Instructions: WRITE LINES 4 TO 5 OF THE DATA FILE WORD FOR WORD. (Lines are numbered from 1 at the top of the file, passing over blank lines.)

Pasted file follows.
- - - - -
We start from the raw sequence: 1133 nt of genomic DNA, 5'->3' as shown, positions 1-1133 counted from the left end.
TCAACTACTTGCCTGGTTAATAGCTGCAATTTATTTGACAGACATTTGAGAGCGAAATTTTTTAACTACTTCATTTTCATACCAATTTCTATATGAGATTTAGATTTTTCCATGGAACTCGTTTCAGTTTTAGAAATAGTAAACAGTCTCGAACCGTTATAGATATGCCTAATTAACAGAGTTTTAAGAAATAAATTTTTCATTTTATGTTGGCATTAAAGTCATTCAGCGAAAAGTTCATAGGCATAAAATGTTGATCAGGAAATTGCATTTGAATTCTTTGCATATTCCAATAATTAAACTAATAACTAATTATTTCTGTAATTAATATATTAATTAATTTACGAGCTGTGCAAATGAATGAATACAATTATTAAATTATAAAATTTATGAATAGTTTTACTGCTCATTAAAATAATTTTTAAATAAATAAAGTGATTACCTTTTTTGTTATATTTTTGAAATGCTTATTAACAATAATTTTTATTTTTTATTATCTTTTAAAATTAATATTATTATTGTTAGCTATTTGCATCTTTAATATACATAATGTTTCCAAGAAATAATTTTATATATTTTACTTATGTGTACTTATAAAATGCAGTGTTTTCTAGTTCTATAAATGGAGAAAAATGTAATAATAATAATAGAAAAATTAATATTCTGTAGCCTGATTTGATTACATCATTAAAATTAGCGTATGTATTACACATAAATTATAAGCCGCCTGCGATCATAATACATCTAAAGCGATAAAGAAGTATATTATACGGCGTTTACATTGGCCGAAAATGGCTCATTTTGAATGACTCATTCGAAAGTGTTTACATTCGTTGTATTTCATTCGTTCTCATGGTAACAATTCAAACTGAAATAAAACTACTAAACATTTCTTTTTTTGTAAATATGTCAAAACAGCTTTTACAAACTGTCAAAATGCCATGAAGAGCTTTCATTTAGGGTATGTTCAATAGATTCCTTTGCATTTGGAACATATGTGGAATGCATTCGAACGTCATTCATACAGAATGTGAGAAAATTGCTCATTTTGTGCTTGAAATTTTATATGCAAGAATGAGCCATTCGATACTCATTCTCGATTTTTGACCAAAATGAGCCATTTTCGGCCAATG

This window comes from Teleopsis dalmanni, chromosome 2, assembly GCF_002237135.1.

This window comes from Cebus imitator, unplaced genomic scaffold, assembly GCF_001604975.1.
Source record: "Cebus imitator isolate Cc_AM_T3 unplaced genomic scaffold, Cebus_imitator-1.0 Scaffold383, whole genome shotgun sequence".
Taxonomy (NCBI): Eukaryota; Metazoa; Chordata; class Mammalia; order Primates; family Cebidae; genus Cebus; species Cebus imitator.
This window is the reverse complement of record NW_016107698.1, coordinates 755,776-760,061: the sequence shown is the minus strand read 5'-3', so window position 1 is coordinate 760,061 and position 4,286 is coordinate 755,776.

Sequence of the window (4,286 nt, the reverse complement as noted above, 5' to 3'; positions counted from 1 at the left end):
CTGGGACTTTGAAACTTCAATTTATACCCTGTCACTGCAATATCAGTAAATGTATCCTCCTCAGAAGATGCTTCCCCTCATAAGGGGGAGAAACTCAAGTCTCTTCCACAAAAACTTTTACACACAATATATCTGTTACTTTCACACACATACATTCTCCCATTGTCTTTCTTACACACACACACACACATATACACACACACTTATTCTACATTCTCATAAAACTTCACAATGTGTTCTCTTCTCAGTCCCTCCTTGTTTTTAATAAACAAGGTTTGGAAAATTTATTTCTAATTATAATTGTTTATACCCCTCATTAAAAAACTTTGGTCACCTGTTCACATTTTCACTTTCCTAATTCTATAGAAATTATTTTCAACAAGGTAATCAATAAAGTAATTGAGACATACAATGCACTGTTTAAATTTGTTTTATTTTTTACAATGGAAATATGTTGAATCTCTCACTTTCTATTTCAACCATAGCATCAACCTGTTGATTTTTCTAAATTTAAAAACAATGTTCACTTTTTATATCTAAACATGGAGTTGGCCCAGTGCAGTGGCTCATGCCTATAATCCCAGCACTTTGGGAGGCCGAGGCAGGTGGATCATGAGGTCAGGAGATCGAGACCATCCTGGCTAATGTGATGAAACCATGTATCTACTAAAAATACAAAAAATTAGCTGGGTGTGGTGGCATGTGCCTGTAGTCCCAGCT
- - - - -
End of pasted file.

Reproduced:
This window comes from Cebus imitator, unplaced genomic scaffold, assembly GCF_001604975.1.
Source record: "Cebus imitator isolate Cc_AM_T3 unplaced genomic scaffold, Cebus_imitator-1.0 Scaffold383, whole genome shotgun sequence".